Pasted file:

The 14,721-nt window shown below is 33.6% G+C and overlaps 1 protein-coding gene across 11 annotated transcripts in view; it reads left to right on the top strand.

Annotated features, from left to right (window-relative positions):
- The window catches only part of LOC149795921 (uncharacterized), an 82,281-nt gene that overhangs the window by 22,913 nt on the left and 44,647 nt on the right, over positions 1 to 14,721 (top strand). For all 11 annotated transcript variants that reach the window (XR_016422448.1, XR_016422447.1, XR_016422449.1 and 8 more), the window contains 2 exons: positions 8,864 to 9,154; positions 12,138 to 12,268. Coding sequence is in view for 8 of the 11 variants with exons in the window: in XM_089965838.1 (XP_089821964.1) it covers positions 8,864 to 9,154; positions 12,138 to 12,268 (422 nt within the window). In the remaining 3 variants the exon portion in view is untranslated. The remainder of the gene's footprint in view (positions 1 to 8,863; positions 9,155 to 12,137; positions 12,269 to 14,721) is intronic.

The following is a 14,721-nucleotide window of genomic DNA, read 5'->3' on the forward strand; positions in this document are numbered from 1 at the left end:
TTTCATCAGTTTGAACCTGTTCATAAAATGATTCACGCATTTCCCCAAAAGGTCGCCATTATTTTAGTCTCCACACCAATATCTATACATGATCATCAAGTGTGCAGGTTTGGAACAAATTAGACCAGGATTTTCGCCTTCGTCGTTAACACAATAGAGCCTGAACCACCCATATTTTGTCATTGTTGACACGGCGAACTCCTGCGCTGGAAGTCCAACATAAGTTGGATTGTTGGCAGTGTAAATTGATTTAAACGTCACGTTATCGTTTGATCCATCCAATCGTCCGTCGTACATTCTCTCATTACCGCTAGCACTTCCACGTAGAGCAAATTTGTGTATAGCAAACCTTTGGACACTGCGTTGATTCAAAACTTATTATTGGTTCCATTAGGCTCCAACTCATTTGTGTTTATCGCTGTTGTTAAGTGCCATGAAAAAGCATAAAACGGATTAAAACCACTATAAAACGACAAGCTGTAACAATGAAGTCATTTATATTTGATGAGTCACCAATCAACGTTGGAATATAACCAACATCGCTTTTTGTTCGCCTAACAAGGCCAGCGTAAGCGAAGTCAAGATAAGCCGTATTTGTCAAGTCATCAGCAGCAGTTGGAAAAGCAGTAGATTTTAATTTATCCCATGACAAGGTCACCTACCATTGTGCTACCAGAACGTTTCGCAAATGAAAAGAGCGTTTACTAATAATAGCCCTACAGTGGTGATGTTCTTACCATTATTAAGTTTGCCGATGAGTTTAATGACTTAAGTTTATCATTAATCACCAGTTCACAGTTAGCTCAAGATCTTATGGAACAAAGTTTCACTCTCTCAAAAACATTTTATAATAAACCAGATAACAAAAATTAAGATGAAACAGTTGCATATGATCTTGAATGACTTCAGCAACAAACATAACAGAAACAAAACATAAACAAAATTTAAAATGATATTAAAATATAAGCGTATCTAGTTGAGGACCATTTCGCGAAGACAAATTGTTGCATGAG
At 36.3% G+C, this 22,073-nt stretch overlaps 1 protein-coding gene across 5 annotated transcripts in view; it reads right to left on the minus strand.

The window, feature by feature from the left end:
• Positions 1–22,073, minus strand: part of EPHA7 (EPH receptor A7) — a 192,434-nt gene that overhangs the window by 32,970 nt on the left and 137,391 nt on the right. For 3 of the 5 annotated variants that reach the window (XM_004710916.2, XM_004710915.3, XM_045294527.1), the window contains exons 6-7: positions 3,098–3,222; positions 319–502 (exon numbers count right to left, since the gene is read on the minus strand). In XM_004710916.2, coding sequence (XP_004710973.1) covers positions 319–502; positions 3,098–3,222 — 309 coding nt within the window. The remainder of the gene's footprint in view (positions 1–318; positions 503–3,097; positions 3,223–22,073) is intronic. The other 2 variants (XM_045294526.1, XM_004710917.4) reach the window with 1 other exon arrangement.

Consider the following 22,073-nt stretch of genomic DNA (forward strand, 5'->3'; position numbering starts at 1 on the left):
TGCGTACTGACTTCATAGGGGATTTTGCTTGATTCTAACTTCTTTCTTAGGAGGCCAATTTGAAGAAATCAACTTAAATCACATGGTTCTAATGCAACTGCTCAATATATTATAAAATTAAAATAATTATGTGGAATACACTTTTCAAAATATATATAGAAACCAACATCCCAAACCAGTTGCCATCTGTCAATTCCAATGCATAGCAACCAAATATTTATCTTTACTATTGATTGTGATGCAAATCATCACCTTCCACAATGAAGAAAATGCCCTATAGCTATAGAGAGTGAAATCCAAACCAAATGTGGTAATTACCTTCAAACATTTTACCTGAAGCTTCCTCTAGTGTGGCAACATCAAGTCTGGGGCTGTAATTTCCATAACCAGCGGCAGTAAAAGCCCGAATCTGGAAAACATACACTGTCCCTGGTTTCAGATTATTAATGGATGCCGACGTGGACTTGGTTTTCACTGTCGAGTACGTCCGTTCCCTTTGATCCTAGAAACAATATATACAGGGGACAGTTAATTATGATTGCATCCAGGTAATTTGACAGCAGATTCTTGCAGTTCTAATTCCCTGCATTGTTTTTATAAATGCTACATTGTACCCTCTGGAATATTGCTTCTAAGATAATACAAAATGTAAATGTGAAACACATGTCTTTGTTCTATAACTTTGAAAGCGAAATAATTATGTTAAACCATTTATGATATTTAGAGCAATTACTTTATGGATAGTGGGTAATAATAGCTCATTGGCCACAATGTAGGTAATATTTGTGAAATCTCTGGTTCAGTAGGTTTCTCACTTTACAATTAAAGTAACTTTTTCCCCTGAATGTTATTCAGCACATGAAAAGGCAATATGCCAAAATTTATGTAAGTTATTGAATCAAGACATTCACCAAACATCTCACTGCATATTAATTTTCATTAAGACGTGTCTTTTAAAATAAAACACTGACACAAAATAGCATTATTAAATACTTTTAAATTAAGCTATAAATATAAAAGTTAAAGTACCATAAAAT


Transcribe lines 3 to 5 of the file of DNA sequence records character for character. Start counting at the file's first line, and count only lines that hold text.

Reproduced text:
- The window catches only part of LOC149795921 (uncharacterized), an 82,281-nt gene that overhangs the window by 22,913 nt on the left and 44,647 nt on the right, over positions 1 to 14,721 (top strand). For all 11 annotated transcript variants that reach the window (XR_016422448.1, XR_016422447.1, XR_016422449.1 and 8 more), the window contains 2 exons: positions 8,864 to 9,154; positions 12,138 to 12,268. Coding sequence is in view for 8 of the 11 variants with exons in the window: in XM_089965838.1 (XP_089821964.1) it covers positions 8,864 to 9,154; positions 12,138 to 12,268 (422 nt within the window). In the remaining 3 variants the exon portion in view is untranslated. The remainder of the gene's footprint in view (positions 1 to 8,863; positions 9,155 to 12,137; positions 12,269 to 14,721) is intronic.

The following is a 14,721-nucleotide window of genomic DNA, read 5'->3' on the forward strand; positions in this document are numbered from 1 at the left end:
TTTCATCAGTTTGAACCTGTTCATAAAATGATTCACGCATTTCCCCAAAAGGTCGCCATTATTTTAGTCTCCACACCAATATCTATACATGATCATCAAGTGTGCAGGTTTGGAACAAATTAGACCAGGATTTTCGCCTTCGTCGTTAACACAATAGAGCCTGAACCACCCATATTTTGTCATTGTTGACACGGCGAACTCCTGCGCTGGAAGTCCAACATAAGTTGGATTGTTGGCAGTGTAAATTGATTTAAACGTCACGTTATCGTTTGATCCATCCAATCGTCCGTCGTACATTCTCTCATTACCGCTAGCACTTCCACGTAGAGCAAATTTGTGTATAGCAAACCTTTGGACACTGCGTTGATTCAAAACTTATTATTGGTTCCATTAGGCTCCAACTCATTTGTGTTTATCGCTGTTGTTAAGTGCCATGAAAAAGCATAAAACGGATTAAAACCACTATAAAACGACAAGCTGTAACAATGAAGTCATTTATATTTGATGAGTCACCAATCAACGTTGGAATATAACCAACATCGCTTTTTGTTCGCCTAACAAGGCCAGCGTAAGCGAAGTCAAGATAAGCCGTATTTGTCAAGTCATCAGCAGCAGTTGGAAAAGCAGTAGATTTTAATTTATCCCATGACAAGGTCACCTACCATTGTGCTACCAGAACGTTTCGCAAATGAAAAGAGCGTTTACTAATAATAGCCCTACAGTGGTGATGTTCTTACCATTATTAAGTTTGCCGATGAGTTTAATGACTTAAGTTTATCATTAATCACCAGTTCACAGTTAGCTCAAGATCTTATGGAACAAAGTTTCACTCTCTCAAAAACATTTTATAATAAACCAGATAACAAAAATTAAGATGAAACAGTTGCATATGATCTTGAATGACTTCAGCAACAAACATAACAGAAACAAAACATAAACAAAATTTAAAATGATATTAAAATATAAGCGTATCTAGTTGAGGACCATTTCGCGAAGACAAATTGTTGCATGAG